Sen. Bob Casey of Pennsylvania voiced support for marriage equality today, bringing the number of Democratic U.S. senators in the opposition down to eight.
Casey issued a statement he spent several days drafting: "If two people of the same sex fall in love and want to marry, why would our government stand in their way? At a time when many Americans lament a lack of commitment in our society between married men and women, why would we want less commitment and fewer strong marriages?"
In an interview with The Morning Call, a Pennsylvania newspaper, Casey added that his stance grew out of his belief that the Defense of Marriage Act, which keeps the federal government from recognizing same-sex marriages, should be repealed. "I ultimately decided that to make a decision about DOMA was making a decision about marriage equality itself," he said.
Casey had received numerous letters and phone calls from constituents asking him to support marriage equality, and Pennsylvania state representative Brian Sims, the state's only openly gay legislator, had written an open letter last Thursday urging him to do so. In a press release today, Sims said, "I am pleased to see Senator Casey responding to the voices of his constituents and am eager to work with him in reaching out to the hundreds of thousands of LGBT Pennsylvanians who can now count on his support for LGBT equality."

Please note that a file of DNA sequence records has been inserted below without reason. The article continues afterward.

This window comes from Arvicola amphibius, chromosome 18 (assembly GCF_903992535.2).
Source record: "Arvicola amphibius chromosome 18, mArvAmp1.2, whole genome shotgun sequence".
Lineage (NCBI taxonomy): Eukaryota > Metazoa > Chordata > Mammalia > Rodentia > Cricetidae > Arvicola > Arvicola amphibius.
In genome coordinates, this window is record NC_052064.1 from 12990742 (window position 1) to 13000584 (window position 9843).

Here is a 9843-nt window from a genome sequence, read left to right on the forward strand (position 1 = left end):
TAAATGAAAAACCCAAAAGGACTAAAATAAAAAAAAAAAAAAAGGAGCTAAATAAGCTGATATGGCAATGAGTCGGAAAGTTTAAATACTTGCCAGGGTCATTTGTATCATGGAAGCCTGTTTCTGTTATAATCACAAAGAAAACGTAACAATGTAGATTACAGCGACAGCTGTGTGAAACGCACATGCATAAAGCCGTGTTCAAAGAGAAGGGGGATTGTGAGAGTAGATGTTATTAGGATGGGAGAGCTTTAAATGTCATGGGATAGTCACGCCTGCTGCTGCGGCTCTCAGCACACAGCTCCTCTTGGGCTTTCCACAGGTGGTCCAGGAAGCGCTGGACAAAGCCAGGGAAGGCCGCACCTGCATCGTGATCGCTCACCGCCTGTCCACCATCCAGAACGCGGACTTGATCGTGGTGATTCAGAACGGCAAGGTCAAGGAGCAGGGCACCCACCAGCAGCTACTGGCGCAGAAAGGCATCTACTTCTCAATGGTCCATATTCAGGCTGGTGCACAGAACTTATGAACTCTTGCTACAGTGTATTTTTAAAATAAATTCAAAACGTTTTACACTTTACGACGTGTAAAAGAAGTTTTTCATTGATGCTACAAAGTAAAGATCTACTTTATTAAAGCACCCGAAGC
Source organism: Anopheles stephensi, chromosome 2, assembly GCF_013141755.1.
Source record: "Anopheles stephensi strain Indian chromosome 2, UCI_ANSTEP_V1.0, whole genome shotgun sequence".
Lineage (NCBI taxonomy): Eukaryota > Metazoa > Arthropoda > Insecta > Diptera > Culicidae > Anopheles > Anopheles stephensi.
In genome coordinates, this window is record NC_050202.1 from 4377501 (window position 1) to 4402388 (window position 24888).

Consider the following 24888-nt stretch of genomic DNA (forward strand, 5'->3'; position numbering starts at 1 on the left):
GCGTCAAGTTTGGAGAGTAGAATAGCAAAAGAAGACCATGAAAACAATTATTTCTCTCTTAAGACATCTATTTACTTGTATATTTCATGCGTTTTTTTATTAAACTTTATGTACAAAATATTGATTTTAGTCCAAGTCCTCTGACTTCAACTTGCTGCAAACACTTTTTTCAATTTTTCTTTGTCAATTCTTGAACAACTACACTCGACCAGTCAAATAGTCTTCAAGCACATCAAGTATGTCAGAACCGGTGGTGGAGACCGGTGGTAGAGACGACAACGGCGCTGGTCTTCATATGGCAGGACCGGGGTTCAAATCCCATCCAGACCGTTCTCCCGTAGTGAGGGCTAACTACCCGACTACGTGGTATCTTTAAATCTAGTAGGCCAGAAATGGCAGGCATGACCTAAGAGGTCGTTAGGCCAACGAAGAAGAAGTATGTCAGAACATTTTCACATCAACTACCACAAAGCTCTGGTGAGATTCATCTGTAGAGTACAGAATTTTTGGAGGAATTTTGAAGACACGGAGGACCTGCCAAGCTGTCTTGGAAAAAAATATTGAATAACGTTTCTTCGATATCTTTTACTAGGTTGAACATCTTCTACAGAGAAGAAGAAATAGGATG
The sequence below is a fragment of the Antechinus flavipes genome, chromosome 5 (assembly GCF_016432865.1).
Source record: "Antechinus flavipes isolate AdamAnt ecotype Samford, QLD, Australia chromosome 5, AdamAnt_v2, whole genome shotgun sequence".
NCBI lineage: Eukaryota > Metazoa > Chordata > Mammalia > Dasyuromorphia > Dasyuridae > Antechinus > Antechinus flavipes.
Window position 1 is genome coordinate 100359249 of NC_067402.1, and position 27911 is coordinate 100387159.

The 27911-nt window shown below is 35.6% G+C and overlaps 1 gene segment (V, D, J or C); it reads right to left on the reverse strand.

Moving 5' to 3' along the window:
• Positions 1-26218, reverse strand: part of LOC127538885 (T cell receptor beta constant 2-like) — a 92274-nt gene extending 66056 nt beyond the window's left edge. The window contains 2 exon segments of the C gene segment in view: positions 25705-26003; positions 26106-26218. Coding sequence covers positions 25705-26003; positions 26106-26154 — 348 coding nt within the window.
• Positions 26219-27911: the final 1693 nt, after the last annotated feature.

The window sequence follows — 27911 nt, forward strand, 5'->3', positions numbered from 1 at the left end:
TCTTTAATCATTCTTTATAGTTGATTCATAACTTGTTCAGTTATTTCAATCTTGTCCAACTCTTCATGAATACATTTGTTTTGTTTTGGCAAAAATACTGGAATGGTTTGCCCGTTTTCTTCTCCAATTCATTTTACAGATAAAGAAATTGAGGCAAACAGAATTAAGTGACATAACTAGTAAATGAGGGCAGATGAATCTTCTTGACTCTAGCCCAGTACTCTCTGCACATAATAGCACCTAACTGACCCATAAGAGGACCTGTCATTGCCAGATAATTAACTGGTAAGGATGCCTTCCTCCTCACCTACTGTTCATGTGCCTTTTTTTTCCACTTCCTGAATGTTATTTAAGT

The eight Democratic senators, out of 53 in the chamber, who do not support marriage equality are Tom Carper of Delaware, Joe Donnelly of Indiana, Heidi Heitkamp of North Dakota, Tim Johnson of South Dakota, Mary Landrieu of Louisiana, Joe Manchin of West Virginia, Bill Nelson of Florida, and Mark Pryor of Arkansas.